(Reuters) - Corporate IT departments in the United States are becoming less wary of staff bringing their personal devices to work, a Cisco (CSCO.O) study showed, although security remains a top concern.
Among 600 IT and business executives questioned by Cisco's consulting arm 95 percent said they support employees bringing and using personal devices in the workplace in some way, Cisco's Internet Solutions Business group (ISBG) said on Wednesday.
Corporate IT departments have been slow to embrace the trend dubbed 'Bring your own device' (BYOD) because of potential security risks.
While corporate IT departments have systems in place to ensure desktop security and to prevent data loss over the Internet or through email, mobile devices such as smartphones, tablets or laptops that can connect with external networks pose different security challenges.
Despite those challenges the study found that 84 percent of respondents now not only allow employee-owned devices, but also provide some level of support while 36 percent provide full support for employee-owned devices.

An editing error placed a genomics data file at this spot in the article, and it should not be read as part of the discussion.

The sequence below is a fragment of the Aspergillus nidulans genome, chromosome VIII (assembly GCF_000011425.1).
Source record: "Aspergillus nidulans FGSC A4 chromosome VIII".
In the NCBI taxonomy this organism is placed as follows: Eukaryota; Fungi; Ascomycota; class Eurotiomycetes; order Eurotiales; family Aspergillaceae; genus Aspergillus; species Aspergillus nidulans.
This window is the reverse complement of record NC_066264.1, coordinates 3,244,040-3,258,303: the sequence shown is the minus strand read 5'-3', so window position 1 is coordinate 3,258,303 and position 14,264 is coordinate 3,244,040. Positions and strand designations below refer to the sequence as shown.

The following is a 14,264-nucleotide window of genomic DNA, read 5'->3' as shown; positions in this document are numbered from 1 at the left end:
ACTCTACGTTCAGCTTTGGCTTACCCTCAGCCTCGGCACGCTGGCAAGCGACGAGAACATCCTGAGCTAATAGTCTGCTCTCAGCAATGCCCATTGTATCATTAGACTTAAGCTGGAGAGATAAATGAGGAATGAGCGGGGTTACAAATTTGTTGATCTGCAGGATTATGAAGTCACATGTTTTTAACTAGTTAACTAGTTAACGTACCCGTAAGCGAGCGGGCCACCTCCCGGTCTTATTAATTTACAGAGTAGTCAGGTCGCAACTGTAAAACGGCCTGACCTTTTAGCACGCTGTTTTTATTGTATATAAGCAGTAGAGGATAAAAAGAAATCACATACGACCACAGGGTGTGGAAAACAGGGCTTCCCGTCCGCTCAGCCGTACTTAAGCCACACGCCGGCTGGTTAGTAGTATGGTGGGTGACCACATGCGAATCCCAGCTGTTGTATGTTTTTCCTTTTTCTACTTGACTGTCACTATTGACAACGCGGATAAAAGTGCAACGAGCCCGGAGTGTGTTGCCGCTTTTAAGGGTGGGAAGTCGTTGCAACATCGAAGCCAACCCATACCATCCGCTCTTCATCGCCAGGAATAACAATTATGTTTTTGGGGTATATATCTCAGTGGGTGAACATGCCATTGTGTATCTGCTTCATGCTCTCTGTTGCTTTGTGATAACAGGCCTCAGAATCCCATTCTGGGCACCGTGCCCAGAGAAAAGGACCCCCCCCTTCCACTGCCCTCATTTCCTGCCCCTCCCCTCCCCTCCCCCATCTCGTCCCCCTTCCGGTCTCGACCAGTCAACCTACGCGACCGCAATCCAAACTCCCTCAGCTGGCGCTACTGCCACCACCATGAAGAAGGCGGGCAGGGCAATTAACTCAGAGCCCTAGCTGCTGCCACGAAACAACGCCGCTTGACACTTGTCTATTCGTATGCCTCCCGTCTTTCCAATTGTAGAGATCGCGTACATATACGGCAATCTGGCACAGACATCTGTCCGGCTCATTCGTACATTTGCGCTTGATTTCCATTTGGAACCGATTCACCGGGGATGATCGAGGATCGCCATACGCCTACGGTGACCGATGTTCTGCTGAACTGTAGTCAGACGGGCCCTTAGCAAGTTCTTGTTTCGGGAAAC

"IT is saying yes to BYOD, before it was saying hands off," Sujai Hajela, general manager of Cisco's wireless networking unit, said.
Nevertheless, he said, "data protection and security is the number one concern."
That's where Cisco and a number of rivals such as Juniper Networks (JNPR.N), Hewlett Packard (HPQ.N) or Avaya come in with services that help companies manage and secure personal mobile devices used by employees.
Cisco itself allows staff to bring their own devices for work and said it found employees are willing to pay to use their private device at work.
"The typical Cisco employee who chooses a personal device at work pays, on average, a $600 premium to do so," Cisco's ISBG said.